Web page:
Post # 1
I’d love to hear from you TTCers if you’re using Eastern medicine instead of or addition to Western medicine to try to concieve. I got pretty pissed off when my gyn blew off my concerns about my anovulation. She just told me to try to lose weight and that they would give me Clomid to stiumlate ovulation if it came to that. Uh, sorry, but I’d rather FIX the problem, thank you.
Thankfully my regular doctor ordered the blood panel when I mentioned my PCOS symptoms and perscribed Metformin to combat my borderline high insulin levels.
I’m now on six pills and one tincture a day. It seems so ridiculous that I’m only 26 and I’m taking all these “meds.”
Here’s my daily regimen:
1 — 20mg Lexapro for my Generalized Anxiety Disorder
1 — Giant Eagle brand Daily Multivitamin for Women (w/ folic acid)
1 — 400 mg Vitex (chasteberry) capsule
1 — 100 mg Vitamin B-6
2 — Metformin pills that I take at dinner
The tincture I take is False Unicorn Root. It tastes terrible, so I’ve been putting it in my cranberry juice. Antioxidants, UTI protection and cycle help in one glass! 😉
I’m hoping to start fertility acupuntcure, which has been shown to help regulate cycles, improve ovulation and improve your chances of conceiving on Clomid! There’s a sliding scale clinic in town that only charges $15-$40/ per session.
I’m 5 lbs down since starting the Metformin and trying to go low-carb. Fertility is so tricky!
Have any of you had success in restarting ovulation w/ Metformin? Anyone else dabbling with Eastern medicine/natural medicine for fertility? I’d love to know I’m not alone in this madness!
Post # 3
I think losing weight via Metformin and using Clomid are great resources. The biggest thing is getting your body to a healthy area weight and exercise. I have PCOS and carbs are the enemy. Like normal portions of carbs for PCOS people is not good. But seriously, focus on your health. I also suggest checking out Taking Charge of Your Fertility. It’ll give you information on how to chart your fertility signs so you know if you’re ovulating and when to have sex
EDIT: Sorry I didn’t touch on the Eastern Medicine portion. I’ve read a lot of threads and sites about women taking Metformin for their PCOS and lost a big chunk of weight with lifestyle changes, they were able to conceive without clomid b/c their cycles went back to normal. I think it would be beneficial to ask your physician about a transvaginal ultrasound to look at your ovaries. See if you have cysts (not all people with PCOS will have cysts though) but cysts will inhibit the ability to ovulate, so you’ll have an idea of what’s going on down there. I was put on birth control to prevent cysts from growing on my ovaries (so that’s an idea if you’re not in the TTC stage right now–if you are, then disregard that part of my post). Good luck!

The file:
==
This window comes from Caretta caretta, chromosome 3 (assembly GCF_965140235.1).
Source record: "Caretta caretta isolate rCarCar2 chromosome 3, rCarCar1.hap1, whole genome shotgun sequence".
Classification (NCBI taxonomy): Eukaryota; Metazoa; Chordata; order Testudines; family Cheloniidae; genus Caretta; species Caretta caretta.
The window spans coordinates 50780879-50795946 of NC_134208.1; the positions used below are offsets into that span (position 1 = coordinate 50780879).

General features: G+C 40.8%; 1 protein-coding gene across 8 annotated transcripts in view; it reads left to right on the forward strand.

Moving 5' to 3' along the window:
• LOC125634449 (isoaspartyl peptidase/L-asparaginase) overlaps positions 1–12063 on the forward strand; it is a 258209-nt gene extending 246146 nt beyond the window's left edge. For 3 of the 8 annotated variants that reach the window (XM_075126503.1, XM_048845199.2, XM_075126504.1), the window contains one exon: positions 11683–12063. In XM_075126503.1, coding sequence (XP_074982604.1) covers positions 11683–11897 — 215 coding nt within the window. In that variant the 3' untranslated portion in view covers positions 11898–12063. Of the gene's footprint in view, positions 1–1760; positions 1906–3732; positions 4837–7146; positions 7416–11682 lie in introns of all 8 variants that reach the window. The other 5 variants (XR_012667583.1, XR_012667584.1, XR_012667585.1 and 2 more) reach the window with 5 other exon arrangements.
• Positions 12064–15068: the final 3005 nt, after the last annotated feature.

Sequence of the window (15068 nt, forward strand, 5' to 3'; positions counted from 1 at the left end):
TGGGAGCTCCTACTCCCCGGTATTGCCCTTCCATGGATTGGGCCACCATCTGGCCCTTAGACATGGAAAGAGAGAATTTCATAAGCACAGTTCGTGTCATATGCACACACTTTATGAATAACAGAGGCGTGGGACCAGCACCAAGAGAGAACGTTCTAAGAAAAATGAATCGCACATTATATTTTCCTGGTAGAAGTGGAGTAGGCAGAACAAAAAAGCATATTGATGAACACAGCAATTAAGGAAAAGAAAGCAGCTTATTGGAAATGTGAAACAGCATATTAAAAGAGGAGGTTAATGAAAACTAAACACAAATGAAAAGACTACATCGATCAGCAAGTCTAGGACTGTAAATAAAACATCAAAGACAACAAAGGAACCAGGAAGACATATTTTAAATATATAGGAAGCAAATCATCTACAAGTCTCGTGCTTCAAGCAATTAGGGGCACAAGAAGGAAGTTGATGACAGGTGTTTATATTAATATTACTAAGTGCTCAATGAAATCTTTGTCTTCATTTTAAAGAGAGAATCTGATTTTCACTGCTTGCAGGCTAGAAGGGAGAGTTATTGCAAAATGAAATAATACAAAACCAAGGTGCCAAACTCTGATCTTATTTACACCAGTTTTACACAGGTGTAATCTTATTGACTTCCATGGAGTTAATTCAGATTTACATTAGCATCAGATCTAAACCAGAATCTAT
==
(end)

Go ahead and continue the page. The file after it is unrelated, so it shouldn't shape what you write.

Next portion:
Post # 4
I have read a lot of stories about women who have used accupuncture in addition to the treatments. I haven’t looked into that yet but I am interested to hear other people’s story.
Post # 5
@beekiss2: I got TCOYF 7 months ago when I went off BC — temps are the proof I’m not ovulating. It’s a fantastic resource for determining ovulation … if you’re actually ovulating, which I’m not.
I’m not opposed to Clomid if it comes to that, but my gyn didn’t even consider the possibility of PCOS or suggest the metformin. I started to suspect it after months of research on my own. The book Making Babies has been a HUGE help to me in terms of self-care and suggesting tests to my doctors.
Edit: No prob! 🙂 I had a trans-vag ultrasound a few months ago with no evidence of cysts, which is why my gyn didn’t suspect PCOS. Apparently you can have it w/ out the tell-tale “string of pearls” cysts.
Post # 6
You’re on the ball, I don’t have cysts either but my irregular cycles and both of my sisters have it, as well as facial hair and weight gain are serious indications that I have PCOS. I’d definitely talk to your doctor about Metformin and if they aren’t willing to help, then I’d seek out another physician!
Post # 7
I’ve heard of good success with acupuncture. In fact, my reproductive endocrinologist said a lot of the women at their clinic do it.
If you aren’t ovulating and are overweight, though, losing weight and Clomid could definitely help you. I’ve known a couple of women who have had trouble conceiving because they were either over or underweight. Once they gained or loss, they got pregnant much more easily. If your dr is just dismissing the possibility of PCOS (which is one of the main reasons women have trouble getting pregnant), i highly suggest another doctor because a good gyno should just not completely ignore those symptoms!